Keep seeking Him where you doubt He is. Discover assurance of His goodness and love in your grief. Find rest in knowing He hears and cares. Find freedom from releasing yourself of expectations of perfect prayers (there is no such thing).
Please consider these words to be an offering as I share different ways you can pray in grief that just might be the type of prayer you need right now.
When prayer is difficult in grief, try one of these 4 ways to pray.
4 Ways to Pray When Prayer is Difficult in Grief
1. Pray Honest Prayers of Lament
“Lament minds the gap between current hopelessness and coming hope.”Aubrey Sampson, The Louder Song
Lament is the language God offers grieving hearts. Lament crosses the cavernous void created by pain that attempts to separate us from God’s love. Lament is the bridge keeping us connected to God in our grief. It does this by inviting us to be honest.
God does not ask us to fake joy nor does He expect us to dismiss our pain. Lament reveals to us that God actually invites us to express our grief and our hearts as we are. God really does care about our pain and heartache, and lament can help lead our hearts to rest and rejoice in Him even when sorrows flood us.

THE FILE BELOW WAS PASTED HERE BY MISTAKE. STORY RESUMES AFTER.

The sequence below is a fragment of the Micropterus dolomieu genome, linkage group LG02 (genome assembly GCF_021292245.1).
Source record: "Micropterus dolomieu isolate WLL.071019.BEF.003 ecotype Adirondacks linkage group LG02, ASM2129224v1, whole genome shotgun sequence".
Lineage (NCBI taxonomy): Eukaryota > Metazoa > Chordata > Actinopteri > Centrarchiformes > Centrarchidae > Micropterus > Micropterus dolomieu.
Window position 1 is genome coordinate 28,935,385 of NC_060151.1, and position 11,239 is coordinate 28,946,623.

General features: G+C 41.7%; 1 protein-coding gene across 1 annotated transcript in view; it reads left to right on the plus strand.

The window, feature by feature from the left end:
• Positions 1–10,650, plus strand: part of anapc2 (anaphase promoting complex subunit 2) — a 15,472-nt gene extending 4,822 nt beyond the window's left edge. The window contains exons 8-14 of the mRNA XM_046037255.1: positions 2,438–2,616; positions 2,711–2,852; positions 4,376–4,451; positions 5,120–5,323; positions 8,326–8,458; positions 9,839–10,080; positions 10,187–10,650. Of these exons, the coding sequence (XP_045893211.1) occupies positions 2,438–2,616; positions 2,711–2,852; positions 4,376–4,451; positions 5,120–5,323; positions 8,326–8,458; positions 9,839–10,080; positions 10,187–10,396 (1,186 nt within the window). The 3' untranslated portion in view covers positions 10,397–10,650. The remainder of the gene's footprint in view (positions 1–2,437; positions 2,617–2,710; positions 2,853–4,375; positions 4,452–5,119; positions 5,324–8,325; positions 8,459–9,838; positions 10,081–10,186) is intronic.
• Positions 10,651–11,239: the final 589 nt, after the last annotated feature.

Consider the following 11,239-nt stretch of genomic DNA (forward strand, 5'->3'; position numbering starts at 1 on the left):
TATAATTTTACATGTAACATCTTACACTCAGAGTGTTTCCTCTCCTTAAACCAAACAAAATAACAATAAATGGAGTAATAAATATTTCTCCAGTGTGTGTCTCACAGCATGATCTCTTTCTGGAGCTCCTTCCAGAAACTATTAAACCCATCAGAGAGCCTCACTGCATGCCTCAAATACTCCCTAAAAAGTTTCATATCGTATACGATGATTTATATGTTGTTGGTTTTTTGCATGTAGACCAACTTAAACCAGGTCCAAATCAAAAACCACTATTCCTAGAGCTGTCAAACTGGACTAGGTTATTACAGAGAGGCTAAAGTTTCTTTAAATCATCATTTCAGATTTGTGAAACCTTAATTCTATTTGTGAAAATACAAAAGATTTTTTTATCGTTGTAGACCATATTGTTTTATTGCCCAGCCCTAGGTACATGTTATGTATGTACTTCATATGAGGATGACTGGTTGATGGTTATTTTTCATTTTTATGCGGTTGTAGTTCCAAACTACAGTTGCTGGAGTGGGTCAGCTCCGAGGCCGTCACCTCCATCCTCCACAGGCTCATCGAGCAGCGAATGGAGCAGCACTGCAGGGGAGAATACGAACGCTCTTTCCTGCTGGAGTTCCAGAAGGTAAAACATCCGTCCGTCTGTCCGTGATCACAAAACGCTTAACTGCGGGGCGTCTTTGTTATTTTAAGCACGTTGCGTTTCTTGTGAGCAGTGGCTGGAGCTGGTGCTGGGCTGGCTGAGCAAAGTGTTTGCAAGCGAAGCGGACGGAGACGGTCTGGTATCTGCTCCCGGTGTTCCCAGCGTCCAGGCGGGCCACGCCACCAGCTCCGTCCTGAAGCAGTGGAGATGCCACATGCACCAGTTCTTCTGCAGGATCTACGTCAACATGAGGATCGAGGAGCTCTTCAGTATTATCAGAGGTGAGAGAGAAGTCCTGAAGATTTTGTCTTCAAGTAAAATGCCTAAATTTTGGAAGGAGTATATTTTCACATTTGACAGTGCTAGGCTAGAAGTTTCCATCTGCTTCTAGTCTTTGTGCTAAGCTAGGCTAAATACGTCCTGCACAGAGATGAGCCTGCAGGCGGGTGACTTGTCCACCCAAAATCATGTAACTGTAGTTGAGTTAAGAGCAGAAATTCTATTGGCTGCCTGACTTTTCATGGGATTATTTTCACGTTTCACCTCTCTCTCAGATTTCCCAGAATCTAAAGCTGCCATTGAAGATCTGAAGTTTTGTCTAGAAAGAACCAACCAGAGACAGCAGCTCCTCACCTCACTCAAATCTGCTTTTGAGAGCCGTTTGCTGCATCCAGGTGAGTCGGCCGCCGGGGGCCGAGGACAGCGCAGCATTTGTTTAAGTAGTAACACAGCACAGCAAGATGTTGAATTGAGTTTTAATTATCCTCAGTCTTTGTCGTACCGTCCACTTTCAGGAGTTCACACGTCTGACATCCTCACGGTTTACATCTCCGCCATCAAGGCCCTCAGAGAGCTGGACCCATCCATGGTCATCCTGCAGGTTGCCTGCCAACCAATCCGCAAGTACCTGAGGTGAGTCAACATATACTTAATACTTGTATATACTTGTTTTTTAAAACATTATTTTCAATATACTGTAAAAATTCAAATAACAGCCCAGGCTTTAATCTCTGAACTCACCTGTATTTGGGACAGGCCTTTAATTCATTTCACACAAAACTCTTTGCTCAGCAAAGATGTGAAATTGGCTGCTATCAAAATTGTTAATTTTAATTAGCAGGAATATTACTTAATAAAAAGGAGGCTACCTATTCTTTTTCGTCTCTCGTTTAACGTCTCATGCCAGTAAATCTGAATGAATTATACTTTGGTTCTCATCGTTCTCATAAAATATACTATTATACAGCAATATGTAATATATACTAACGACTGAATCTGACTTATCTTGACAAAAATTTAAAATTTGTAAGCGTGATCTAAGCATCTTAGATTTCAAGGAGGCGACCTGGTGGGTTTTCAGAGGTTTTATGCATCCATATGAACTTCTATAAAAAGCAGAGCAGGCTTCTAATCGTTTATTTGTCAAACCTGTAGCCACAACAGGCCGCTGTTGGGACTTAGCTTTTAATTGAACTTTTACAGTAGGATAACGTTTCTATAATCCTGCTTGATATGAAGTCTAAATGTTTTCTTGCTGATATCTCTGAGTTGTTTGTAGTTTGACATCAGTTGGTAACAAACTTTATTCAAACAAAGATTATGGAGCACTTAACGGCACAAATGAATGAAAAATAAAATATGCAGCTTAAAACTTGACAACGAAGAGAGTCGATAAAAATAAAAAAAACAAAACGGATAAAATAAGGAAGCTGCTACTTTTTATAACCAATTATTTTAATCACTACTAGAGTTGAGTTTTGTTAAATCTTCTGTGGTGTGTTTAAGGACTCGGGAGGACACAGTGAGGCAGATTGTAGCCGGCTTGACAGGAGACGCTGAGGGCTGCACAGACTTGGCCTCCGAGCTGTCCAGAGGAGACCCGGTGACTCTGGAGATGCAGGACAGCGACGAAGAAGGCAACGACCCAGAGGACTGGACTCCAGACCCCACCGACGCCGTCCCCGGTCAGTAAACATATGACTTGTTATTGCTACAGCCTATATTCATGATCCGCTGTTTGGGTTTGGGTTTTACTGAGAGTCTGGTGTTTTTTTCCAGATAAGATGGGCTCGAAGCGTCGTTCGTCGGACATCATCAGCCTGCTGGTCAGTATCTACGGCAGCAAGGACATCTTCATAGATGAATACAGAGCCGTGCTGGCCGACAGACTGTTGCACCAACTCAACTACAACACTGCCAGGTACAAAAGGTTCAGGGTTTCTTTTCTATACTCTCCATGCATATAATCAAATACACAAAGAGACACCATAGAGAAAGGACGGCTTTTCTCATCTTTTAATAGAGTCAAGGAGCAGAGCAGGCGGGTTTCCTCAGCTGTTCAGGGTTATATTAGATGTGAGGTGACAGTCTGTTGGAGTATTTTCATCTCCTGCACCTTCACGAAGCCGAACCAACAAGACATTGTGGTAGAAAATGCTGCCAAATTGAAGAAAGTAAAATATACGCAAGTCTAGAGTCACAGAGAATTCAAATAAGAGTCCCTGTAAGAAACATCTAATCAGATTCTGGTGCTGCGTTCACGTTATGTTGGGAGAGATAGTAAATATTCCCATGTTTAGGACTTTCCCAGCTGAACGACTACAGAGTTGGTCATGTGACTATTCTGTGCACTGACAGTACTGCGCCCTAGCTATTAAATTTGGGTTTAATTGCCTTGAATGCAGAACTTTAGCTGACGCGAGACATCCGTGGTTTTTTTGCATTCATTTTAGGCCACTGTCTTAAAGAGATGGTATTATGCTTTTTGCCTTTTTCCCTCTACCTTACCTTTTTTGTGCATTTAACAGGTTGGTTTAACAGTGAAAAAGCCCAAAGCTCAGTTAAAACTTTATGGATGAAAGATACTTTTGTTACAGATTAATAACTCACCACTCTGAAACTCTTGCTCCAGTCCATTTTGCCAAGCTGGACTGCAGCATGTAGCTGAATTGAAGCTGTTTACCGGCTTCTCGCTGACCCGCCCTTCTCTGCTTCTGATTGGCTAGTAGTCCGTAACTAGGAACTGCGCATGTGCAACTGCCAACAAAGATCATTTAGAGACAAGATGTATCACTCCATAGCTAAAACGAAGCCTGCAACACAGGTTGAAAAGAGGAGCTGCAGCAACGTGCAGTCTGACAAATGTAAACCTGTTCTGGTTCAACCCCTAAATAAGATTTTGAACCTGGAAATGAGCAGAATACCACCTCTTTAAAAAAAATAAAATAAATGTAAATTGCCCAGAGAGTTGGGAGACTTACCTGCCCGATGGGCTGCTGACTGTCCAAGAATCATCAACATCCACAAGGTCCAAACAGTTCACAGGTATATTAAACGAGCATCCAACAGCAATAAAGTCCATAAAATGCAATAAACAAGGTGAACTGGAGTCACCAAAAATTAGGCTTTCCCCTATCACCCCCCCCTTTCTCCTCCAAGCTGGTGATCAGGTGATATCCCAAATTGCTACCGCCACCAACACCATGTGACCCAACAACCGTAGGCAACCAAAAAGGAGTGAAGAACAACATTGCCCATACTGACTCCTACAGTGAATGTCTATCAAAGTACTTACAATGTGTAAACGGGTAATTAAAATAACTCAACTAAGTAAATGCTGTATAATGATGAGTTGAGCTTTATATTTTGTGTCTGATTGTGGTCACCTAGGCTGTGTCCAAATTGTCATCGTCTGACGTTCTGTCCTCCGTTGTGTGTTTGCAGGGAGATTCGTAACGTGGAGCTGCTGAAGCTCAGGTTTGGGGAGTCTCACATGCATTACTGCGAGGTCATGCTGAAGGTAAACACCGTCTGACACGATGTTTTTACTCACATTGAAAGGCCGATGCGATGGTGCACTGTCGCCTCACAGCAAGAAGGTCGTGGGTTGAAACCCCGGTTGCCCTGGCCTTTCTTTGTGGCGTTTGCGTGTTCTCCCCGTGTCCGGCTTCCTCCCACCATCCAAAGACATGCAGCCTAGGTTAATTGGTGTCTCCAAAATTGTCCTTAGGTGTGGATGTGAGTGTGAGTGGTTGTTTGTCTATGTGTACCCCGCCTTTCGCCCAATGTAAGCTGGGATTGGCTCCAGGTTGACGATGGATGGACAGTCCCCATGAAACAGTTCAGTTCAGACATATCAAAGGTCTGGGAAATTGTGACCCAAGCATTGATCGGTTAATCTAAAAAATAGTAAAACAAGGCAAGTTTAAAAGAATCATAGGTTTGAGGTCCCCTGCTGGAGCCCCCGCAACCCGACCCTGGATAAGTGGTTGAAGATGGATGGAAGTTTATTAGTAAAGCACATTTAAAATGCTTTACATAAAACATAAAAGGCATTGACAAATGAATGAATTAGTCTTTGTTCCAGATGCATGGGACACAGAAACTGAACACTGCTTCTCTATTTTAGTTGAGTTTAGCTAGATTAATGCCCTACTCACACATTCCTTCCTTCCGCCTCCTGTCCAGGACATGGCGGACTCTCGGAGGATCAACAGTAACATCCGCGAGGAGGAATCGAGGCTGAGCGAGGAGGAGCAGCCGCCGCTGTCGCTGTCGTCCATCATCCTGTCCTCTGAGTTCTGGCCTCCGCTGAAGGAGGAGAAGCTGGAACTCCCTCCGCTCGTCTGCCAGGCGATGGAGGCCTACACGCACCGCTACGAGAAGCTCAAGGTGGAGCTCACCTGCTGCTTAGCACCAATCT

It’s important to note that a biblical lament follows a certain structure.
- It begins with an honest expression of pain and crying out to God. It gives us permission to offer our complaints about suffering and pain.
- And then it teaches us to turn toward God to request help and intercession.
- Next lament pivots toward declarations of assurance and of our choice to trust in God, according to His character and promises.